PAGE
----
A Future for Wool and Hemp Blended Products

Craig Carr, chairman of New Zealand Natural Fibres

By setting up a new company called New Zealand Natural Fibres, two large organisations in agriculture are joining forces to produce wool and hemp fibres and a blend of the two for clothing, carpets, and packaging.

Hemp New Zealand is forming the new natural fibres and materials business with rural services company Carrfields, headquartered in Ashburton. The companies have said they are aiming to ride the wave of changing consumer behaviour which is shunning plastics and synthetic products for those made with sustainable materials.

Craig Carr, managing director of Carrfields, a more than 40-year-old mid-Canterbury family business, which has grown from a small operator to an influential player in agriculture, will chair NZNF.

Two years ago, Hemp NZ started investing in NZ Yarns, 70 percent of which is owned by Carrfields, to test and develop wool-hemp blends. The partnership has led to the formation of New Zealand Natural Fibres, the new company aiming to be a pioneer in the global natural fibre revolution.

“Products will be made from renewable, New Zealand-grown hemp and wool, as well as blends of the two fibres, using proprietary technology to prototype, produce and market a wide range of consumer and industrial options,” Carr said.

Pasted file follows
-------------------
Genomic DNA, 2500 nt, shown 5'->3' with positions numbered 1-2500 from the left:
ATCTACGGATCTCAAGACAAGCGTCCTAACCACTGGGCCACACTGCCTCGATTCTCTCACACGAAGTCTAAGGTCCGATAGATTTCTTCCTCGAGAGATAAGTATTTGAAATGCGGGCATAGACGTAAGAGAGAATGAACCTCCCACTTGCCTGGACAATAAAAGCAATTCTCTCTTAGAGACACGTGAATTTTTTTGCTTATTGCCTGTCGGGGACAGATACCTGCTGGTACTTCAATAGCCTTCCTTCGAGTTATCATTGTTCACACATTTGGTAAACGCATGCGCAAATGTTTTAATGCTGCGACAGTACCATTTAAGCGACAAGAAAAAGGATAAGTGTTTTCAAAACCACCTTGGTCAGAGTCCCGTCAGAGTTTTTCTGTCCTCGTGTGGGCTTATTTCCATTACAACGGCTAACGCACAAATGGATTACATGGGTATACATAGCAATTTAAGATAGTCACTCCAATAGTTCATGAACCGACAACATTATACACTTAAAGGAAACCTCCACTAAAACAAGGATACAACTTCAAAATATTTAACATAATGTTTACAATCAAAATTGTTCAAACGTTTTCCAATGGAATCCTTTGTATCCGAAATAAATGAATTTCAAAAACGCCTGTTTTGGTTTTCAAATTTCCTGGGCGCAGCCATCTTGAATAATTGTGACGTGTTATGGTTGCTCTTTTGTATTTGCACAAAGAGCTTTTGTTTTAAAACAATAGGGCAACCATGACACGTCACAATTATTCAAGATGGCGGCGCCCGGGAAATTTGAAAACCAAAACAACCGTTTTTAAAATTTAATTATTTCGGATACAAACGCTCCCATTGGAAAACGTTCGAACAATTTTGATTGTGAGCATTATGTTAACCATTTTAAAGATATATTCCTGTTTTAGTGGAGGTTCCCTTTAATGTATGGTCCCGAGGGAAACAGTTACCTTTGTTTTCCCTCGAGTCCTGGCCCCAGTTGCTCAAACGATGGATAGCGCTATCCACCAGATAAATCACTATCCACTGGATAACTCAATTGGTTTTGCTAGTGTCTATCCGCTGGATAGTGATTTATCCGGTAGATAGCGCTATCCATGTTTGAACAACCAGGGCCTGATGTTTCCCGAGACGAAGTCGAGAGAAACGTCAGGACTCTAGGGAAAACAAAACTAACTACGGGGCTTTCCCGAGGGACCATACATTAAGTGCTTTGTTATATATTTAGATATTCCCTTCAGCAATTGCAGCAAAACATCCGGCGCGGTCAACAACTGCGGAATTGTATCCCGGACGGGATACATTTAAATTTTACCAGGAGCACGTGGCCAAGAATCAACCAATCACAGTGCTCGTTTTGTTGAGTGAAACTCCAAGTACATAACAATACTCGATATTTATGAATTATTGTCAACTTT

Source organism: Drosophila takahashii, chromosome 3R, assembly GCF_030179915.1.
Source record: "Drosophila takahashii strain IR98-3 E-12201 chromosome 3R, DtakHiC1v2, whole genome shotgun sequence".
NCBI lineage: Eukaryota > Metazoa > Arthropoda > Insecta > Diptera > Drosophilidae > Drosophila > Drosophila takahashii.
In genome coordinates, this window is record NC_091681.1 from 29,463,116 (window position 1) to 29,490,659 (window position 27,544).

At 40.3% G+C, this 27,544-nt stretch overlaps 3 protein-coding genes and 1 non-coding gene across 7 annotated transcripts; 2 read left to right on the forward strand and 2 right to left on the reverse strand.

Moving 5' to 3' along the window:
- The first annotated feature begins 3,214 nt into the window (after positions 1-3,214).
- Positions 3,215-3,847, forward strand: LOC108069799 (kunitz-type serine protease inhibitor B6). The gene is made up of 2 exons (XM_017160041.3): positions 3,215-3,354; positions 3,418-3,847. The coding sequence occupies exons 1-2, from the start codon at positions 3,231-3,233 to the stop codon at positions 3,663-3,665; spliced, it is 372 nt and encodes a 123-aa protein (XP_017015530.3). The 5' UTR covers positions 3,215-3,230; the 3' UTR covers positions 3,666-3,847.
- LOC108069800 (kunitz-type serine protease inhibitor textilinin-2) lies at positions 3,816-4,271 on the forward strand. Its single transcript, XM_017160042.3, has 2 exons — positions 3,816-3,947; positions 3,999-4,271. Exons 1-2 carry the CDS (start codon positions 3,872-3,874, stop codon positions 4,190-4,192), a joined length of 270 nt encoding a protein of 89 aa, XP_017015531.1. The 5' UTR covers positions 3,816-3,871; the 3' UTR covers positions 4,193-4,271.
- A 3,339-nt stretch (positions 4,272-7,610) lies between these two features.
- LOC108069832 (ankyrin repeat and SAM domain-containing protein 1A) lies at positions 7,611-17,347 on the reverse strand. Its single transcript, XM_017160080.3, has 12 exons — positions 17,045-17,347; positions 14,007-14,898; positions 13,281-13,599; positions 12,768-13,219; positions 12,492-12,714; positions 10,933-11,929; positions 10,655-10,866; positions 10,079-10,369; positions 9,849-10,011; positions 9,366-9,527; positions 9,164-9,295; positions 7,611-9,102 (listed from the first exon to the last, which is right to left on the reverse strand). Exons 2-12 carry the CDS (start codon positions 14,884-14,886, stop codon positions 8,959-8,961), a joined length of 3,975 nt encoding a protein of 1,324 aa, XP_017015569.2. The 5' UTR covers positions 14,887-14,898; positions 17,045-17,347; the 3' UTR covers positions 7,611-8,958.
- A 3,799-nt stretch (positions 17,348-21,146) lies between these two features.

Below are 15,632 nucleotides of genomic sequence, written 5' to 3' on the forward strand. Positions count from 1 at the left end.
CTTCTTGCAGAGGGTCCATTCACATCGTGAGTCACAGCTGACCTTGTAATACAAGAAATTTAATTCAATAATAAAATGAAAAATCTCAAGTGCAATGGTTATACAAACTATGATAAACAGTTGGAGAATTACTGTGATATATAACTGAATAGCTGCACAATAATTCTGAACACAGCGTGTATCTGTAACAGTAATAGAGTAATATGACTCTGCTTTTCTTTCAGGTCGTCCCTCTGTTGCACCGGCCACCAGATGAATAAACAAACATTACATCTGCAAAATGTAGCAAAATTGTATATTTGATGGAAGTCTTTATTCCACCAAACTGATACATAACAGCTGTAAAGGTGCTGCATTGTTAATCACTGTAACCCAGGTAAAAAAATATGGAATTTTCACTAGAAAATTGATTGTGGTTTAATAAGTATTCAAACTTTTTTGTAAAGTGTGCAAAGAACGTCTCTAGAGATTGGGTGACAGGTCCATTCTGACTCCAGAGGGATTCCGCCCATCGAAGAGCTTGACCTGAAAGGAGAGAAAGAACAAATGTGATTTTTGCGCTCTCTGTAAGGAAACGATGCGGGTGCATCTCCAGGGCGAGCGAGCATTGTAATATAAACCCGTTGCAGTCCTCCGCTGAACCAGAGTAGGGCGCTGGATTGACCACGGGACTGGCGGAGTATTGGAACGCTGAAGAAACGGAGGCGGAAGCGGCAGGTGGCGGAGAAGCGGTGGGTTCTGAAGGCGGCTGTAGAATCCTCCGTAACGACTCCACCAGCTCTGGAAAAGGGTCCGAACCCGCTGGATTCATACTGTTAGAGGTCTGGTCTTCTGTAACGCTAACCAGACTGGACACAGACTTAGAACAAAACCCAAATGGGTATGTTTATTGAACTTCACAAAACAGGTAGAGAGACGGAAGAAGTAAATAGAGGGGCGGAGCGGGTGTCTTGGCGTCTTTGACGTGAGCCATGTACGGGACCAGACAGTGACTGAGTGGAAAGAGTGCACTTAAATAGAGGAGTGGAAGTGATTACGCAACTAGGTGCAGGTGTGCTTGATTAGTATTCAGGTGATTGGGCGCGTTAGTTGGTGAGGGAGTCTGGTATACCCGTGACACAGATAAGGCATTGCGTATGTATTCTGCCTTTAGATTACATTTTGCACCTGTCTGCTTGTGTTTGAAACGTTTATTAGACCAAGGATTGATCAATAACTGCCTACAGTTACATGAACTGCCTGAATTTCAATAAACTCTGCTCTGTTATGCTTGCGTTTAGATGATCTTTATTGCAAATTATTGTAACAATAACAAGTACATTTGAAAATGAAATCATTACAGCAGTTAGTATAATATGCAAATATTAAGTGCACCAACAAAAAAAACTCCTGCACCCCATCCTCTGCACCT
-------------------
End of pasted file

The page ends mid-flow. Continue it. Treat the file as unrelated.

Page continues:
NZNF will be based at the NZ Yarn factory in Burnside, Christchurch, which spins wool into yarn for the carpet industry. There, NZNF will be installing a natural fibre processing machine imported from Europe.

The equipment was highly advanced and thought to be the first-ever commercial processing of hemp stalks into fibre in the Southern Hemisphere, according to chief executive of NZNF, Colin McKenzie.

The company aimed to develop a lot of new products from hemp and wool including wool and hemp blends for soft flooring. Non-woven products were also being developed and tested. They included a hemp-based material that could replace single-use plastic food packaging, as well as a hemp-based replacement for the permeable synthetic ‘geotextile’ fabric used to stabilise soil in infrastructure works.

NZNF also planned to look at how hemp fibre could be used in products to replace carbon composites, packaging and building materials, as well as in many other industrial applications.